Friday, November 14, 2014

The End of the World

Today marks the third time we’ve launched and soared from the southwest tip of Kaena Point, the very end of the most remote corner of the island! Although I think it's the first time we've hiked in from the Yokohama side. But now that we know how well the ridge works on these westerly and sea breeze days, I think it’s time we find or groom a decent launch up there. The one we’ve been using is abysmal! Just ask the poor suckers who followed me out there today.

Conditions in the morning were west-southwest and forecast to stay that way. The only thing we had to watch out for was building thunderstorms sent over from Kauai under an upper trough. I saw early numbers looking due west and not too strong, perfect for Makua, so I headed out. There was talk of Diamond Head, Koko Head, Motocross, and even Makapuu, but I’m not sure if anyone actually tried any of those spots.

I met Laddie, Maui Tim, Dusty, Garrett, and Andrew at Makua, but it seemed a bit too brisk, and a bit too cross from the south. Instead, we continued to the end of the paved road, parked our cars, and walked two miles to the point, to see if we could find and use the legendary worst launch on the island.

I had the bright idea to bushwhack directly up to launch from the road below, as opposed to walking a bit further along the road to use the actual trail that winds up the nose of the point. It turned out to be a mistake: after the initial grassy slope, I found myself climbing a super steep, crumbly rock face, infested with kiawe, and I went too far to go back down. Nor was there any exit from the sides. I had to keep going up til I crested the ridge, and then hike back around and down to the launch. By the time I got up there my legs were a bloody mess. But I was soon distracted from my pain by the sight of albatrosses wheeling all around the ridge. Man those guys can fly.

About that launch. This is the same spot we’ve launched from a couple times before, a little shelf halfway up the ridge line, but it just doesn’t get any good airflow at all. We need to either find a better spot along that ridge, or clean this one up to get better air. I mean, I like a good ninja launch as well as anyone, but not every time!

I launched first, with tons of help and after many attempts. Not quite a ninja launch. I hope someone got it on video, but it sure wasn’t pretty. I probably convinced a few people to hike down. Laddie tried next, and struggled mightily to get out of there, but finally gave up. Then Dusty gave it a shot, launching to scratch a long extended sledder almost down to the paved road where we’d left the cars.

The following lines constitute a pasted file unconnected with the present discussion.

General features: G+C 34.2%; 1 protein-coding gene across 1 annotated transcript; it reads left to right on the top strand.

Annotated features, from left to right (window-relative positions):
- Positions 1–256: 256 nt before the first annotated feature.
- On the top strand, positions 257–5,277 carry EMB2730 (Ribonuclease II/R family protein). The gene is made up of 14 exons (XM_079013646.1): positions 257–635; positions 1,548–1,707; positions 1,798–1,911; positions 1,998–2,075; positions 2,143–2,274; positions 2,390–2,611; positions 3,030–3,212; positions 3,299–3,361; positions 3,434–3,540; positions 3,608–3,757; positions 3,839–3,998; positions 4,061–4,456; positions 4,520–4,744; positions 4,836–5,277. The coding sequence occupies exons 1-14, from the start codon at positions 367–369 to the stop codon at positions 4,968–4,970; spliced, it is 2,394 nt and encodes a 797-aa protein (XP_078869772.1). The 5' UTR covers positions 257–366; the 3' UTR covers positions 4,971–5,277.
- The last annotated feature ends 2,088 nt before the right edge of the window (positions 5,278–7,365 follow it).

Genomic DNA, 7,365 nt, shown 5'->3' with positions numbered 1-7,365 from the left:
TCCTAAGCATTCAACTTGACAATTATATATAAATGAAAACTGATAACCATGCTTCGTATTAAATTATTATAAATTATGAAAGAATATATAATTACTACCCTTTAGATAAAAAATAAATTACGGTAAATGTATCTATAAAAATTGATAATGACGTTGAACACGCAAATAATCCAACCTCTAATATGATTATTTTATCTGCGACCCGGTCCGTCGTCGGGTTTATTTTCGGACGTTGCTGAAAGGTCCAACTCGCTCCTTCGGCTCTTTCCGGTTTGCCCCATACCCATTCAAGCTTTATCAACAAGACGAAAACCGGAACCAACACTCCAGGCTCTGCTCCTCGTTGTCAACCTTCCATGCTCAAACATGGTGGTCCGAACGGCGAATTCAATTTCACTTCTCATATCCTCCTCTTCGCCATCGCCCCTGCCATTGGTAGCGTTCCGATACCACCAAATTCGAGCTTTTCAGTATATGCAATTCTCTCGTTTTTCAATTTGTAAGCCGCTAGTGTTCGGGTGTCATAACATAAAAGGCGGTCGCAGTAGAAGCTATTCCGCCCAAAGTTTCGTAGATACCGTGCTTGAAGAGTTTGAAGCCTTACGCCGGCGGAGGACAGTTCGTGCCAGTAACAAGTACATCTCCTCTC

The last to try was Andrew, aka Flash. By this time a massive anvil cloud had marched across the Kauai Channel and was looming ominously close. He figured he’d launch and just head straight for the cars. He soon joined me above the cars and we agreed that it looked like we still had some time. We benched up and soared all over the ridges from the point to the shoulder of Makua. Finally we blazed out to cross Makua Valley, but when we got there the flow was offshore and we were pushed to the beach just past the cave. That was some strange air flowing offshore! Thanks to Dusty for driving my truck to our landing spot.

Makua Valley is being used for some kind of Army exercise right now, involving lots of tents, vehicles and helicopters. Lots and lots of helicopters. We saw little birds, blackhawks, and chinooks coming in and out of there all day. Maybe it’s just as well we weren’t launching Makua today.

We went to Spicy House to celebrate the day’s adventures. Thanks to Andrew and Becky for covering my dinner. I did buy beer for everyone; I figured it was the least I could do to make up for dragging them to the end of the world. Also thanks to Andrew for sharing a few shots he took from launch. I'm using one for the cover shot here.

Conditions look similar tomorrow, maybe a bit wetter in the morning, and maybe a bit more due west, so Makua could possibly work. I hope to see a few more pilots out there.


Thom said...

Didn't think anyone flew.

You are certifiably crazy.

I hope to be there next time.

Anonymous said...

As they say "Monkey See, Monkey Do"

sandy said...

From that picture it is clear that this was not a launch; you *conjured* your wing into the air.

JK said...

Impressed, envious, and happy to be included, albeit at a vicarious level. Just want to express my gratitude for sharing. Your time and effort at the keyboard is highly appreciated. Isn't that right, JJJ?